Author Cory Doctorow’s column in the Guardian sums up the problem these laws pose as “dictatorial hell”.
So we can’t let this type of shit pass in Canada. A year of “public consultation” gave the government an overwhelming public No to laws like these. Which they look ready to ignore.

Johnson: Meep! Glad I read that. You’ve opened my eyes, Mark, yet again. I’ll read all you post on the topic from now on. That being said, where exactly does Canada sit right now, and what is being done to stop the goosestep toward it?

Me: I follow Ottawa law prof Michael Geist’s blog about this stuff. He’s on top of it up to the minute, and his website has primers on what’s happening with this law — and with ACTA (the global agreement being sorted out secretly by participating states, including Canada).
My last two blog posts summarize the issues, include a few links — including the CCER’s online form letter you can use to paper a few MPS’ offices pretty quickly.
You can also join the Facebook group “Fair Copyright for Canada.”
With the national bill coming and ACTA, the Canadian government looks more than willing to give Canadians’ digital rights over to multinational entertainment companies. Want a sense of the kind of people our governments are locking down the Net to appease? The kind who say “child porn is great.”
As for what’s being done to stop it, Geist’s advising lots and lots of short, snail-mail letters to as many MPs as you feel like badgering. Again, my last blog posts have tips for dispatching some.
Sorry, that’s a bit longish a reply for FB.

Johnson: That’s great, Mark, and by keeping in a public post, others can jump in as well. I’ll be checking out all the sites, and chatting up a few MPs.

Me: Let me just add that maybe the best one-stop primer on the issues we now face in this bill is the NFB documentary RiP: A Remix Manifesto — which you can freely watch online at the link.
Thanks for making time to talk about this. I know you hadn’t banked on the distraction.

Johnson: It’s actually a topic that flitted across my brain a few times when I’d read your status. … Now that I have grasped the concept, I’ll start paying attention. My friends will get tired of hearing me spout off about it, I’m sure.

Adrian Bashford, 5 May 2010

Bashford: …What kinds of problems will this law lead to? I personally believe in paying for content, but the devil is usually in the details of these things.

Me: I’m not at all against paying for content. I’m against paying exorbitant damages for downloaded content. See the NFB film RiP: A Remix Manifesto for some shocking cases of RIAA lawsuits…but you’ll know about some of these already.
The whole film can be watched online.
and it summarizes many of the main problems with DMCA and DE Bill type laws.
I’m against a law that obliges ISPs to snitch on customers for P2P activity. … See more
A law that makes it illegal for me to download a crappy digital version of an LP I bought on vinyl and already paid royalties for.
A law that greatly restricts Canada’s current generous fair-dealing provisions for personal, review, and research uses of IP.
A law that protects not just intellectual property but digital locks — regulating not just how you buy what you buy, but then how you have to use it. Digital locks have nothing to do with IP but they’ll be protected under proposed legislation.
A law that criminalizes copying. And consumption.
I could go on…watch RiP, check out Ottawa law prof Michael Geist’s blog, read some of the work in this area by Lawrence Lessig (Free Culture) and James Boyle (http://www.thepublicdomain.org/download/).
I’d be curious to hear what you think of their takes on all this.

Bashford: Thanks for the quick summary, I will do some digging as suggested!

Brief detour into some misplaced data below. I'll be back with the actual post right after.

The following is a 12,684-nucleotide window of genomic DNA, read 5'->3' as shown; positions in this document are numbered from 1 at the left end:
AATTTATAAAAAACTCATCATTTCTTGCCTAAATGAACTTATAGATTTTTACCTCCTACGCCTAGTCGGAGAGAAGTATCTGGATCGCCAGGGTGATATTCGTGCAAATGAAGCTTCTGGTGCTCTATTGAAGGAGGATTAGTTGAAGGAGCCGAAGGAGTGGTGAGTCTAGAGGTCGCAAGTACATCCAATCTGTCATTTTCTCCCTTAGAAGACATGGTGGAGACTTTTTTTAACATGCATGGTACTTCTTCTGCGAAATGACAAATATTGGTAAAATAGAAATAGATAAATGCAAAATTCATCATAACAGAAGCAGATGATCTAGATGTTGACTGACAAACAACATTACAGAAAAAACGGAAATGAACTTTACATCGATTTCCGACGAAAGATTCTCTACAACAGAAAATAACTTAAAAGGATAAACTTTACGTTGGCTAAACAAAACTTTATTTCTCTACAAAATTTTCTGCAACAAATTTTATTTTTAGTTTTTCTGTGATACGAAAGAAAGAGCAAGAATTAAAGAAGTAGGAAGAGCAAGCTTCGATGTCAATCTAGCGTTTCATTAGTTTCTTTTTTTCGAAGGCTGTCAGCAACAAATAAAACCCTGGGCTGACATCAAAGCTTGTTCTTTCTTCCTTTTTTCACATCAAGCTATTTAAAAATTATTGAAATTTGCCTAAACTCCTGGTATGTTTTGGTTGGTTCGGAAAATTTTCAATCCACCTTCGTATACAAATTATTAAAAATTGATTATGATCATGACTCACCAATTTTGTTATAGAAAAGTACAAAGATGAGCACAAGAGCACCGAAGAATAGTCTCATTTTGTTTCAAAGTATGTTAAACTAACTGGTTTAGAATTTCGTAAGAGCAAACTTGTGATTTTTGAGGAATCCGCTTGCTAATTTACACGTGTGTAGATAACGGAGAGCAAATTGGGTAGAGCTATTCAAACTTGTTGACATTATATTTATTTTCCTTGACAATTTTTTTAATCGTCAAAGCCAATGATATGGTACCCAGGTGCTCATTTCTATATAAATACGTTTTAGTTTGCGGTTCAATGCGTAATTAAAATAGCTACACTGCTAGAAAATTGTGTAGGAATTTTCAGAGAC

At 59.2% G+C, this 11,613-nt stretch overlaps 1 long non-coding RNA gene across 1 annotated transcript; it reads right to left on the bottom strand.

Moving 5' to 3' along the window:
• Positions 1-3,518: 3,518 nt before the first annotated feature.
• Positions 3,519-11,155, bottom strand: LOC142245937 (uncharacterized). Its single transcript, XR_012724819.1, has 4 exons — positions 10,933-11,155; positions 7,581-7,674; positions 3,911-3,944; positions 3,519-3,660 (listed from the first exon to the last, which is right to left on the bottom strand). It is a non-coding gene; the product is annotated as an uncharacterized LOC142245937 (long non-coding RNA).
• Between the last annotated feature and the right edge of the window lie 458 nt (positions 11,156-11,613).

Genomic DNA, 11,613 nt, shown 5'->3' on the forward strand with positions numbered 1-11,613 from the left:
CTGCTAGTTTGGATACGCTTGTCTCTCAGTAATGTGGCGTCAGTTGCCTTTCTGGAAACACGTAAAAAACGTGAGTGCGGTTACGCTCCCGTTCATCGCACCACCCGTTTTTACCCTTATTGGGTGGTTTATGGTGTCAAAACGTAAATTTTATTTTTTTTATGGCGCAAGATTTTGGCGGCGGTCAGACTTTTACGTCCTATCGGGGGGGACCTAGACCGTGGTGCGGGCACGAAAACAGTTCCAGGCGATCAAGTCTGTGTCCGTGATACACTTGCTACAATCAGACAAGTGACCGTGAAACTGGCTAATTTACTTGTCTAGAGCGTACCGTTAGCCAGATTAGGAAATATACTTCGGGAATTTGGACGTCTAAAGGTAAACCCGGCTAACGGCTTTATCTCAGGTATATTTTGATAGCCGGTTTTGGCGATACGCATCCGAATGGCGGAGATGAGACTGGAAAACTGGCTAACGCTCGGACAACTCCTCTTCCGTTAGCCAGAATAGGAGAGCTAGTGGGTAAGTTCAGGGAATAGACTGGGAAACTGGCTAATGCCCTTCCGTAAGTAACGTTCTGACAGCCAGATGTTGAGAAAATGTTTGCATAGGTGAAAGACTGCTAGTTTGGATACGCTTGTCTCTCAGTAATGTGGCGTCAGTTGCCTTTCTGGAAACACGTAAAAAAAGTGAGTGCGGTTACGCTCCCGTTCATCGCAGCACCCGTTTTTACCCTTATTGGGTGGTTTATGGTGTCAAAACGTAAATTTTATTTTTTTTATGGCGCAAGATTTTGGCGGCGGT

Tweet-size letters against Canada’s DMCA, ACTA

If clarity, concision, and long-hand are integral to writing effective letters to politicians, here are two Twitter-sized communiqués (yep, 140 characters each), that you can copy out and snail-mail to speak out against a Canadian DMCA-type copyright bill, and/or ACTA. They’re convenient, replicating them can help send a strong, unequivocal message, and they’ll even fit on a postcard. (Remember, no stamp needed to mail them to MPs c/o House of Commons, Ottawa, ON, K1A 0A6.)

I oppose any IP bill that includes strong digital lock provisions, excludes flexible fair dealing protections, & ignores public consultation

I oppose Canada’s secretive and undemocratic participation in the Anti-Counterfeiting Trade Agreement (ACTA), and I also oppose ACTA itself.

Sure, you can tweet them too. But you can’t tweet them directly to the ministers responsible for the expected copyright bill, Hon. James Moore (Minister of Canadian Heritage and Official Languages) and Hon. Tony Clement (Minister of Industry) … tellingly, they neither follow anyone nor have any followers. Okay, they may follow and have followers, but looking for them during the “Twitter follow bug” made for a convenient reminder that their IP “reforms” don’t follow public opinion.

Canada’s DMCA puts us all on the front line

The Canadian Coalition for Electronic Rights now offers an automated online letter app that will send a lot of paper to Ottawa on your behalf to protest the Harper regime’s expected copyright bill. You can follow the CCER on Twitter too. Hell, you can follow the Hon. James Moore, Minister of Canadian Heritage and the chief pusher of this police-state bill. Or check out Canada’s torrent search engine, Isohunt, for what I was about to call front-line updates from this copyfight, but the fact is — as the USA’s DMCA and the UK’s new DE Bill show — we are all on the front line, here. Cory Doctorow describes the “road to dictatorial hell” paved by the DE Bill, as

a law that establishes an unprecedented realm of web censorship in Britain, a law that provides for the disconnection of entire families from the net on the say-so of an entertainment giant, a law that shuts down free Wi-Fi hotspots and makes it harder than ever to conduct your normal business on the grounds that you might be damaging theirs.

Stoking the tree-eating fires of a letter-writing campaign has got me interested in the tactics and efficacy of writing to politicians. See the comments tacked onto my last post–to sum them up: keep it short, write it by hand, and CC as many MPs as you like, but especially your own riding’s. And be specific. So while we get told to STFU and wait to see how heavy a club our own DMCA will swing, one question I have, in the interests of effective political letter-writing, is this: what is the number of the bill being proposed? If it’s only five weeks until we get digitally locked out of our freedoms and our privacy unfairly dealt with, it can’t be too early to ask.